The boy lies in the grass with one blade
Stuck between his teeth
A vague sensation quickens
In his young and restless heart
And a bright and nameless vision
Has him longing to depart. N Peart
I was born in 1965, the same year the first ever desktop computer hit the market. The Programma 101 by Olivetti arrived, and overnight, computers went from looking like this:
To looking like this:
We took a very different view of computers back then. People were ‘a bit terrified of them’, and concerned that computers would be used to control everything and take away freedom.
I don’t recall ever using a computer during my school years. All our work was written in books, drawn on paper, listened to on tape and vinyl. Signals were likely to be distorted, there was interference, and feedback. Though I wasn’t aware of it at the time, the pen and the brush were among the devices I used which provided some of that feedback. The signals might be quite subtle, but they were there. The response of the writing and drawing instrument when crafting different letters, different shapes, and shades. You don’t get this subtle feedback from a keyboard or a stylus.
He picks up scraps of information
He’s adept at adaptation
Because for strangers and arrangers
Constant change is here to stay. N Peart
I started work in the mid 1980s, by which time computers looked something like this:
A decade later I was selling computers to earn a living, and they were common place in people’s homes and at work. I remember starting work for BT in 1996 and being surprised to find no computer at my desk. Some of my colleagues were quite happy to still be relying on inter office memos stuffed in envelopes, and though people were given email addresses – there seemed to be no compulsion to use them.
Fast forward to now, and for most people who read this blog, the idea of not being connected to your work through computers and other devices is practically impossible.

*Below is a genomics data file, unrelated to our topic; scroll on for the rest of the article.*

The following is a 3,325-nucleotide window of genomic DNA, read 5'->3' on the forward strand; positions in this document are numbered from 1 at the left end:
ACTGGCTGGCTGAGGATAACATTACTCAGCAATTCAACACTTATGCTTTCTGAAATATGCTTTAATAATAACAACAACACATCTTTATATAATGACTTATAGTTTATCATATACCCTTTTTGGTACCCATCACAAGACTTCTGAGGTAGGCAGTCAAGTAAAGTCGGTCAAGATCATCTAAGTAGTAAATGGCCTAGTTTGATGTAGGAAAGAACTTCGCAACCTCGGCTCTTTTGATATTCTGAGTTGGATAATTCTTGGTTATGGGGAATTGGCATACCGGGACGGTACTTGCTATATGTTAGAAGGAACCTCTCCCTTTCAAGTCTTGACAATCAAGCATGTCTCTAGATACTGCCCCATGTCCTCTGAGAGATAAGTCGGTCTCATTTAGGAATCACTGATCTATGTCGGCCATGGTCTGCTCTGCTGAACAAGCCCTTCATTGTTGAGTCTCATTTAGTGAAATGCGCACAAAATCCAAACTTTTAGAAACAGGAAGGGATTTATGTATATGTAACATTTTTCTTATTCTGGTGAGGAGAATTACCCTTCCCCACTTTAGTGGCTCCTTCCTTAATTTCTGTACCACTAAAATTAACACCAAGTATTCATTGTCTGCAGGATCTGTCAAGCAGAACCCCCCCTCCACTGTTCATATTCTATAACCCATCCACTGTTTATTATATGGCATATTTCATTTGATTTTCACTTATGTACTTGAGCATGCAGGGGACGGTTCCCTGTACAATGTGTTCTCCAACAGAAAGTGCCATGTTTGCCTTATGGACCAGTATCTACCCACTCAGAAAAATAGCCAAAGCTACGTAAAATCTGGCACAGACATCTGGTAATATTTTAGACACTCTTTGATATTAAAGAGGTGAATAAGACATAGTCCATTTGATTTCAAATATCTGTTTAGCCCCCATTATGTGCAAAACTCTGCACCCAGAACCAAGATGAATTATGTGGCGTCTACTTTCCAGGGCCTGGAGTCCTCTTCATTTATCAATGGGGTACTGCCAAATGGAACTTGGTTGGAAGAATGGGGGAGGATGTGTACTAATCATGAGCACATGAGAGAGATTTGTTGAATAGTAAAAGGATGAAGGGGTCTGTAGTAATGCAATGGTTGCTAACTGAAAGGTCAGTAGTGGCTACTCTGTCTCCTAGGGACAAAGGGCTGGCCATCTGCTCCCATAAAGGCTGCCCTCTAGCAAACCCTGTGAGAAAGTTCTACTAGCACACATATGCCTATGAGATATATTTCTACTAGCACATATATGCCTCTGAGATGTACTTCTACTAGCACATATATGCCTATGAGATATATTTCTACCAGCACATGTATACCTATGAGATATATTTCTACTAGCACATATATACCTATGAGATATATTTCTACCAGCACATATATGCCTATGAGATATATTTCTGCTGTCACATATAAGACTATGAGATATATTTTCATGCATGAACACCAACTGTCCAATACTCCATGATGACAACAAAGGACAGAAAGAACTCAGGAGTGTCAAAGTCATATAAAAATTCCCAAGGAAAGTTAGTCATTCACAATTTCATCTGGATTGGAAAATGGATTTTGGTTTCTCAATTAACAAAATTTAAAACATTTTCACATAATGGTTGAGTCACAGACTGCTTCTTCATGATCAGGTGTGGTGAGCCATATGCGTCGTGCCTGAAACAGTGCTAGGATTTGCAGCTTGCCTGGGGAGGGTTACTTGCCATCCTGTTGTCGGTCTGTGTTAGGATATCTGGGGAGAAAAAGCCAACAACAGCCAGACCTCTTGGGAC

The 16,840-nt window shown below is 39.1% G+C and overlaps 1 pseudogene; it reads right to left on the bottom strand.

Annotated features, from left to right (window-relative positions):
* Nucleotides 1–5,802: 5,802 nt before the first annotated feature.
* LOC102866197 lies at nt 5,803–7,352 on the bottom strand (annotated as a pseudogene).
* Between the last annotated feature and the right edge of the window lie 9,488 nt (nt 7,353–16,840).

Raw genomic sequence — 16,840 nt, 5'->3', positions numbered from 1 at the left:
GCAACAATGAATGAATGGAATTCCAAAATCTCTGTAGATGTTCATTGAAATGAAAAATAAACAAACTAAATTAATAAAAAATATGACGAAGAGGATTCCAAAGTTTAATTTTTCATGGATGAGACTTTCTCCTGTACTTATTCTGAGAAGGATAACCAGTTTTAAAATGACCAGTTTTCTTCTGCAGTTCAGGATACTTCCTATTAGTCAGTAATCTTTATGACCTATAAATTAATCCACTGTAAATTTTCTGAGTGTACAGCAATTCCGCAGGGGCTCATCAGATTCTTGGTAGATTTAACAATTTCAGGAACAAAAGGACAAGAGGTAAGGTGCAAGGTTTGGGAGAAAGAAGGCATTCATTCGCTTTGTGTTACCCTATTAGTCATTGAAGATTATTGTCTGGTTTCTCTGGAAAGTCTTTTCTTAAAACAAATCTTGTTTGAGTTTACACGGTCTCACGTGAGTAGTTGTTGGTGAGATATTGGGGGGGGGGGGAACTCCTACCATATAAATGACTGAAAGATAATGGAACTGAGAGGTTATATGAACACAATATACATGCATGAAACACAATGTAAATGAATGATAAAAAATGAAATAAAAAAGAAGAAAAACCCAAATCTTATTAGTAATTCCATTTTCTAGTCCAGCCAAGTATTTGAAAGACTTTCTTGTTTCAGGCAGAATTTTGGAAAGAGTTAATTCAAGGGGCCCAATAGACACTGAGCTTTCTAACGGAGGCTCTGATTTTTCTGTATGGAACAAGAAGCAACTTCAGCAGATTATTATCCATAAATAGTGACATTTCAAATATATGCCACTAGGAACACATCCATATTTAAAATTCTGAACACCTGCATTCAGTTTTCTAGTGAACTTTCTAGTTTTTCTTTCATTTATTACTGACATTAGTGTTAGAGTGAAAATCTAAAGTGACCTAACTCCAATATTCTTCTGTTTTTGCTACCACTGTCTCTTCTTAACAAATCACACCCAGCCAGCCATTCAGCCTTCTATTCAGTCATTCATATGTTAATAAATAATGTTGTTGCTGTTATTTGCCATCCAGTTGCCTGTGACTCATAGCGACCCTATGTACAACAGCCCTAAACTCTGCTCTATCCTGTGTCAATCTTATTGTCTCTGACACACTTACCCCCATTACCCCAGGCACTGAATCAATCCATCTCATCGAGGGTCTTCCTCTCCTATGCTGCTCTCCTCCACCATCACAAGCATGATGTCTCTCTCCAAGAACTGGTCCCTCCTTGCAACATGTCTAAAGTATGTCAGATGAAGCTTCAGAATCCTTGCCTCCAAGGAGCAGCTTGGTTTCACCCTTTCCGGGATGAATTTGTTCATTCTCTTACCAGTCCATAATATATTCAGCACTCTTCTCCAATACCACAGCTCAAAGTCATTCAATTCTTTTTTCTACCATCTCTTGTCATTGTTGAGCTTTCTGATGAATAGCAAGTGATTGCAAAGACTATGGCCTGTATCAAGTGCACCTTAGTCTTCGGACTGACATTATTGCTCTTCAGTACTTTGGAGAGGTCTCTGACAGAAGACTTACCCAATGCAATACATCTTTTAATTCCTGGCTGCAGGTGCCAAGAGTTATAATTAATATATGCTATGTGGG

Love them or loathe them, etcetera. And yet…
Analog Kid : Digital Man
…for all the advantages of digital, there remains something distinctly ‘connected’ about working in analog. Those subtle signals I mentioned earlier – the feedback a pencil gives you when you write and draw – that’s a very desirable thing. I recently spotted my friend Euan Semple talking about Blackwing Pencils on Facebook. I followed the crumb trail and discovered you can pay $25 for a box of 12 Palomino Blackwing 24 pencils, produced as a tribute to Pulitzer Prize winning author John Steinbeck. In truth, you’ll be lucky to find these available for sale, they are a limited edition pencil (I swear I had no idea there was such a thing), and seemingly the only way to guarantee a set of these, or at least of future limited editions, is to join The Blackwing Club. Pencils as a desirable collector’s item, how about that?
I digress. Limited edition or otherwise, I believe the humble pencil, pen, and brush remain essential tools to work with. For all the speed with which I can ramble on here, each digit I produce on the screen feels just the same as the last. Q = W = E = R = T = Y. I know from my own experience and from the feedback I gain through arts based learning, that using analog tools to supplement your digital work, creates fundamentally different outputs. When we work like this, I and others see, hear and feel emotions much more clearly, and there seems to be a greater presence of something you might call humanity, when people are creating work together, by hand.
I don’t want to get all dogmatic about this, working by hand is not the answer to making work better, it is an answer. Thankfully, not everything follows Moore’s Law.